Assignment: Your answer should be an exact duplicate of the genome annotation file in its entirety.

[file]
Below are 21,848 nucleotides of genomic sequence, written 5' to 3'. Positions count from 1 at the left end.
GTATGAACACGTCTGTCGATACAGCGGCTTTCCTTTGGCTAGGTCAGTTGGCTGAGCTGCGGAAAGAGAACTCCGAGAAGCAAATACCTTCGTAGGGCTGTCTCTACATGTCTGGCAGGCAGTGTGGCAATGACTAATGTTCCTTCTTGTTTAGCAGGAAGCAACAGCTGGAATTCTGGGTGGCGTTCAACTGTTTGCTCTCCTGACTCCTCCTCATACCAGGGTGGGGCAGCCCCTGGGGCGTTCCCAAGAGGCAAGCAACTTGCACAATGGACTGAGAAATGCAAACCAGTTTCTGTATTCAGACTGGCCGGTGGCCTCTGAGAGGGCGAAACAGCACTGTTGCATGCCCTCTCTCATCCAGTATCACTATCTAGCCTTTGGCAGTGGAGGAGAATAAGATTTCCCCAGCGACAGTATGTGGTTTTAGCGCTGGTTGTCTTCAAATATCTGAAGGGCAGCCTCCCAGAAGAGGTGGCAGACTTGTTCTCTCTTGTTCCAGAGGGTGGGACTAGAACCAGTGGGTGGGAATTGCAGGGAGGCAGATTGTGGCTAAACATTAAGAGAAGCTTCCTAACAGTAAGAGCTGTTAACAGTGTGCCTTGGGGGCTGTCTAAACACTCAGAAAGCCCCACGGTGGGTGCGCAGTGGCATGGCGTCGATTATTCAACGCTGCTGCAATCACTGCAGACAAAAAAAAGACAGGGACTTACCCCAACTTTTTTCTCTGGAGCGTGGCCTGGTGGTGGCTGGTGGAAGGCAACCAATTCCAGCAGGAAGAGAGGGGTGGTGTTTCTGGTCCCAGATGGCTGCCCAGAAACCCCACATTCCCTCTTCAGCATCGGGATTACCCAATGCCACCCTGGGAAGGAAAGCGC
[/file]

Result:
Below are 21,848 nucleotides of genomic sequence, written 5' to 3'. Positions count from 1 at the left end.
GTATGAACACGTCTGTCGATACAGCGGCTTTCCTTTGGCTAGGTCAGTTGGCTGAGCTGCGGAAAGAGAACTCCGAGAAGCAAATACCTTCGTAGGGCTGTCTCTACATGTCTGGCAGGCAGTGTGGCAATGACTAATGTTCCTTCTTGTTTAGCAGGAAGCAACAGCTGGAATTCTGGGTGGCGTTCAACTGTTTGCTCTCCTGACTCCTCCTCATACCAGGGTGGGGCAGCCCCTGGGGCGTTCCCAAGAGGCAAGCAACTTGCACAATGGACTGAGAAATGCAAACCAGTTTCTGTATTCAGACTGGCCGGTGGCCTCTGAGAGGGCGAAACAGCACTGTTGCATGCCCTCTCTCATCCAGTATCACTATCTAGCCTTTGGCAGTGGAGGAGAATAAGATTTCCCCAGCGACAGTATGTGGTTTTAGCGCTGGTTGTCTTCAAATATCTGAAGGGCAGCCTCCCAGAAGAGGTGGCAGACTTGTTCTCTCTTGTTCCAGAGGGTGGGACTAGAACCAGTGGGTGGGAATTGCAGGGAGGCAGATTGTGGCTAAACATTAAGAGAAGCTTCCTAACAGTAAGAGCTGTTAACAGTGTGCCTTGGGGGCTGTCTAAACACTCAGAAAGCCCCACGGTGGGTGCGCAGTGGCATGGCGTCGATTATTCAACGCTGCTGCAATCACTGCAGACAAAAAAAAGACAGGGACTTACCCCAACTTTTTTCTCTGGAGCGTGGCCTGGTGGTGGCTGGTGGAAGGCAACCAATTCCAGCAGGAAGAGAGGGGTGGTGTTTCTGGTCCCAGATGGCTGCCCAGAAACCCCACATTCCCTCTTCAGCATCGGGATTACCCAATGCCACCCTGGGAAGGAAAGCGC